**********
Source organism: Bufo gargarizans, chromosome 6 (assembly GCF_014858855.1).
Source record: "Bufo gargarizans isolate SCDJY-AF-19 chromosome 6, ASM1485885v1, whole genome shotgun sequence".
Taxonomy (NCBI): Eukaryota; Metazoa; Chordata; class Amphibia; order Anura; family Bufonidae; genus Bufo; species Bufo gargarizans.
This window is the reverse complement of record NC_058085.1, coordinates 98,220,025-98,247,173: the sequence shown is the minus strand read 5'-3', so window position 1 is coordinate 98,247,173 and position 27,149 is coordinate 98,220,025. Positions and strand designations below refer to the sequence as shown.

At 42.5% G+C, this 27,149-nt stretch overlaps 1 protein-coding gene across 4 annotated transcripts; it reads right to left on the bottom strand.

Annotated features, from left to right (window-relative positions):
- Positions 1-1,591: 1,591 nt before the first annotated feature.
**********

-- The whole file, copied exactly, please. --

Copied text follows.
Source organism: Bufo gargarizans, chromosome 6 (assembly GCF_014858855.1).
Source record: "Bufo gargarizans isolate SCDJY-AF-19 chromosome 6, ASM1485885v1, whole genome shotgun sequence".
Taxonomy (NCBI): Eukaryota; Metazoa; Chordata; class Amphibia; order Anura; family Bufonidae; genus Bufo; species Bufo gargarizans.
This window is the reverse complement of record NC_058085.1, coordinates 98,220,025-98,247,173: the sequence shown is the minus strand read 5'-3', so window position 1 is coordinate 98,247,173 and position 27,149 is coordinate 98,220,025. Positions and strand designations below refer to the sequence as shown.

At 42.5% G+C, this 27,149-nt stretch overlaps 1 protein-coding gene across 4 annotated transcripts; it reads right to left on the bottom strand.

Annotated features, from left to right (window-relative positions):
- Positions 1-1,591: 1,591 nt before the first annotated feature.